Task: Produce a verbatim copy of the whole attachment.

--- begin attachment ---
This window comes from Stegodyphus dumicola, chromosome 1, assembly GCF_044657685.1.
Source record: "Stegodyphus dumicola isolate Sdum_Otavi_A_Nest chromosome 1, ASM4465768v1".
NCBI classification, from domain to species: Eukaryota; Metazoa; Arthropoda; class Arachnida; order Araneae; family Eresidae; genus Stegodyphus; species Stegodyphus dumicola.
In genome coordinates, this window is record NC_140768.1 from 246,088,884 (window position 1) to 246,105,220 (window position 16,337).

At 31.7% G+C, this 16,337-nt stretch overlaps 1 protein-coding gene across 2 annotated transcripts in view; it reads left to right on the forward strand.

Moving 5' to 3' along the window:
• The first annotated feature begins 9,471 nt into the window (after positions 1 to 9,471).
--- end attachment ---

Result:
This window comes from Stegodyphus dumicola, chromosome 1, assembly GCF_044657685.1.
Source record: "Stegodyphus dumicola isolate Sdum_Otavi_A_Nest chromosome 1, ASM4465768v1".
NCBI classification, from domain to species: Eukaryota; Metazoa; Arthropoda; class Arachnida; order Araneae; family Eresidae; genus Stegodyphus; species Stegodyphus dumicola.
In genome coordinates, this window is record NC_140768.1 from 246,088,884 (window position 1) to 246,105,220 (window position 16,337).

At 31.7% G+C, this 16,337-nt stretch overlaps 1 protein-coding gene across 2 annotated transcripts in view; it reads left to right on the forward strand.

Moving 5' to 3' along the window:
• The first annotated feature begins 9,471 nt into the window (after positions 1 to 9,471).